Tag - paula

1
status updates
2
logic analyzer on Amiga 500 Paula chip
3
quick memory check
4
how the amiga reads floppies

status updates

I’ve been more active on the project than the posts have illustrated. I’ve been working on a few different things :

Been trying different PLL solutions, examining how Paula does it, and actually analyzing my read data with Matlab to get a graphical view of the “problem.”  Most of my solutions, while they technically work (ie they have the desired behavior), they don’t actually solve the problem at hand.  I have to get a better hand on what “bad data” looks like, and then try to invent solutions that address the specific problems I’ve seen. I’m also using Paula as one metric of “goodness.”  In my mind, my controller should be better — should read disks that the amiga is not able to.

I don’t think I fully understand the problem.  I know what the SYMPTOMS are — flux transitions are read sometimes as being “in the middle.”, 5us between pulses where 4us=’10’ and 6us=’100′. What the heck does 5us mean?  How do we bias this towards the right direction?  Many of the controllers use some sort of PLL — but I see values one after another that span the acceptable range of values.  You can’t track something that doesn’t trend!

I also want to get a better handle on how Paula works.  I’ve got it hooked back up to the logic analyzer, and been trading messages on English Amiga Board about disk DMA and the like.  I’d like to do automatic comparisons between the output of Paula and my project and see when Paula gets it right, but I get it wrong!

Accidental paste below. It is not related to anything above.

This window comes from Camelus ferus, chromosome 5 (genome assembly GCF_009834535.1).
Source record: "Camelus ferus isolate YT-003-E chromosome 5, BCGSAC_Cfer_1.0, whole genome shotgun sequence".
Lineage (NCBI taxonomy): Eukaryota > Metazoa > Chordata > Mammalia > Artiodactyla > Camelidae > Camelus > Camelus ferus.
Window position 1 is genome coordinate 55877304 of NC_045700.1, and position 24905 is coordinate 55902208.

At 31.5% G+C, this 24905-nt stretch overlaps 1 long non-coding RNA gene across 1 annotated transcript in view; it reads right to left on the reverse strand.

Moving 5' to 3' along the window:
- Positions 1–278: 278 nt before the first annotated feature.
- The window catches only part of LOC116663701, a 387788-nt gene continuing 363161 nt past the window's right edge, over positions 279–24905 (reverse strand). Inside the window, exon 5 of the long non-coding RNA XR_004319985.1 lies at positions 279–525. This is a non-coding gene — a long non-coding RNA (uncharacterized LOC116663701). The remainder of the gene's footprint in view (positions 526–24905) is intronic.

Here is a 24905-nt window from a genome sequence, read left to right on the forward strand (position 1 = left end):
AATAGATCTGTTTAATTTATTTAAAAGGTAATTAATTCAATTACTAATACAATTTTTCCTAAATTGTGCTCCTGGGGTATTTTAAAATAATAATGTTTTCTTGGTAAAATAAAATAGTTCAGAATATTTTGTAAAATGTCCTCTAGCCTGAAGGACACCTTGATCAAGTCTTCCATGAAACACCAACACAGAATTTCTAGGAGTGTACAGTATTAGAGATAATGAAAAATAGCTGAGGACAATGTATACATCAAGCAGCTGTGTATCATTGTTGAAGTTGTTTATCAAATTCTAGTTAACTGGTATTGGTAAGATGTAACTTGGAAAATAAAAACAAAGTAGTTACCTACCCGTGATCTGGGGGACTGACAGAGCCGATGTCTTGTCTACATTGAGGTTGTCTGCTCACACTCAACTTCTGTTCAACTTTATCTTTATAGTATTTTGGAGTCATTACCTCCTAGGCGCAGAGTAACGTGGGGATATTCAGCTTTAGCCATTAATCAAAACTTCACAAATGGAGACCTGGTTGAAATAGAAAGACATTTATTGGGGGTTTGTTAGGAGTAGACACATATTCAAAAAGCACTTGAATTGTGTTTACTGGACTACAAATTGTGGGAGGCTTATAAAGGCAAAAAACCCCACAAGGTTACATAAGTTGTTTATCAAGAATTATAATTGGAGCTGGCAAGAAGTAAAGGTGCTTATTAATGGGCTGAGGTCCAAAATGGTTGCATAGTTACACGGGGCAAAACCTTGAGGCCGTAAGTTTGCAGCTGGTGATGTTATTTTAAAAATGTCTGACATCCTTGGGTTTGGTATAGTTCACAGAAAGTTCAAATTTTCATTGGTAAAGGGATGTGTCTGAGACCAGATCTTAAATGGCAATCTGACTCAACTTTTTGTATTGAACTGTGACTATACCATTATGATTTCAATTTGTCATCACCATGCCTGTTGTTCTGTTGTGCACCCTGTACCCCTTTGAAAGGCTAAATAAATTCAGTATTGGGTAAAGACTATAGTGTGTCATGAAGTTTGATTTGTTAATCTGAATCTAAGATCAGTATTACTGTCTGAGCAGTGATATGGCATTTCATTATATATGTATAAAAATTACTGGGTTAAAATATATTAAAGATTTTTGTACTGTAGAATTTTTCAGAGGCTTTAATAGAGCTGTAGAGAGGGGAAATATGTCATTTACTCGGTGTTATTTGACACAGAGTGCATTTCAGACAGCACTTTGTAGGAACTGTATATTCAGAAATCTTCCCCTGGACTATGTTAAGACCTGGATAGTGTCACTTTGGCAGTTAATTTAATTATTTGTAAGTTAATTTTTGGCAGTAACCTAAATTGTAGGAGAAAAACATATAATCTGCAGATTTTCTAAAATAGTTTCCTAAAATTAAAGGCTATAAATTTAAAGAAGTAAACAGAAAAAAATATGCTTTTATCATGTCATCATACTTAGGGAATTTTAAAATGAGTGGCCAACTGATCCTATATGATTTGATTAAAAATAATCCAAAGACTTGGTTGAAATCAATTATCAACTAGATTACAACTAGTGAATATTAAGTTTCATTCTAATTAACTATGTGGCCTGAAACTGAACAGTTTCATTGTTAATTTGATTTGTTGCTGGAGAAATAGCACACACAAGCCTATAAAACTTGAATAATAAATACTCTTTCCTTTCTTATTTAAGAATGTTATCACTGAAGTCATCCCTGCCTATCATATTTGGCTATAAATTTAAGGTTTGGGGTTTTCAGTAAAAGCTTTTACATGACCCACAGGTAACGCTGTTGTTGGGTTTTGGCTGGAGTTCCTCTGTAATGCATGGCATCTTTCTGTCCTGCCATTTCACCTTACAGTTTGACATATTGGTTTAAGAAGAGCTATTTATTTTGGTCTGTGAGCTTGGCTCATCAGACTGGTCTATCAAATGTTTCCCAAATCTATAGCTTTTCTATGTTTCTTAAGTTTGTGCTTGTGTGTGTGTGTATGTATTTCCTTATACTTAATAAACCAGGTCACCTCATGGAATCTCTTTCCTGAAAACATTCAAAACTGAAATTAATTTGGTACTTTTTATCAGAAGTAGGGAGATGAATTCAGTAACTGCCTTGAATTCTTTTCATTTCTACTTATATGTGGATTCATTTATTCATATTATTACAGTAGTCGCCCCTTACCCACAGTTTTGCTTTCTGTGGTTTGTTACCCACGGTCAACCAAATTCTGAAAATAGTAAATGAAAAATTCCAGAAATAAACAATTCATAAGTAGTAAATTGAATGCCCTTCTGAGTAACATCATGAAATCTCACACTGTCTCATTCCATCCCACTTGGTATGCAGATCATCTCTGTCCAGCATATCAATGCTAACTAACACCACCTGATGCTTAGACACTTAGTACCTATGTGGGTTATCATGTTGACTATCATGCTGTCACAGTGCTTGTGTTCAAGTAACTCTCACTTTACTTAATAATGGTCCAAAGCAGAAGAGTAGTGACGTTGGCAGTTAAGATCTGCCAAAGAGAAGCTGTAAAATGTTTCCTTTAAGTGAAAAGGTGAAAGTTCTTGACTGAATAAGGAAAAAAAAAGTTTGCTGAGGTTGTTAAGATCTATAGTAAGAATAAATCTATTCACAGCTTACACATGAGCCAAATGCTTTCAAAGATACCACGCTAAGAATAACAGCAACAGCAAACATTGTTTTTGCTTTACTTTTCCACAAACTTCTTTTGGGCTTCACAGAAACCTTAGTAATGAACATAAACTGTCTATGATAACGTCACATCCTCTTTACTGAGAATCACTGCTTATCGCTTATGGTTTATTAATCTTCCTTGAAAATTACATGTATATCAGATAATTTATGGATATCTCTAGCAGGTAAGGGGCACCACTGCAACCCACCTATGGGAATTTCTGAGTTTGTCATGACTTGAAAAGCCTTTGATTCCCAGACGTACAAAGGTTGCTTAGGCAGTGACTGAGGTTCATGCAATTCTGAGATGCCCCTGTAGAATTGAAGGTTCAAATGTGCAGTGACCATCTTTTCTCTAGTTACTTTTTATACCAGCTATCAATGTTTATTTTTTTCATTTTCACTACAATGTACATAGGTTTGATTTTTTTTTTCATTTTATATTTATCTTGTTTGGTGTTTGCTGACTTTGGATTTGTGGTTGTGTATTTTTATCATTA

logic analyzer on Amiga 500 Paula chip

So I’ve attached my Intronix LA1034 to the Paula chip, the 16-bit wide data bus, and the DMA Request line. I triggered the logic analyzer on 0x4489, of course.

Here’s the results:

(click for a full size version)

So I’ve spent most of my time sort watching it come out of a floppy drive, but never from Paula’s perspective. It’s always before Commodore’s custom LSI floppy controller Paula could get ahold of it. So notice that the data is still RAW MFM, and not processed in any way, because Paula doesn’t perform this function. The MFM decoding is done in the trackdisk.device, with the help of the bit blitter.(part of Agnus)

So the normal floppy sync pattern is 0xAAAA 0xAAAA 0x4489 0x4489, but why do we see 0x2AAA ??

So, 0x2AAA is 0010 1010 1010 1010. right? We’re missing the first bit. It turns out there was a bug in the MFM encoding routine. It was fixed March 16th 1990 at 1:08am in the morning, in revision 32.5 of the trackdisk.device.

Also, most times, the sync word used was 0x4489 — which is exactly what I use to find sync in the firmware I wrote for the microcontroller.

Oh and here’s Paula with the great EZ hooks on her leads

(click for full size)

quick memory check

So on bootup, I now have the hardware do a memory check.  I basically take and write out a bunch of values to the memory, and then read them back and make sure they read back properly.  The values written are based on the 16-bit memory address…….If it succeeds it writes, “MEM-OK” to the serial port, a “MEM-FAIL” is a pretty bad error and the program refuses to run.  No sense in continuing on if the memory is bad.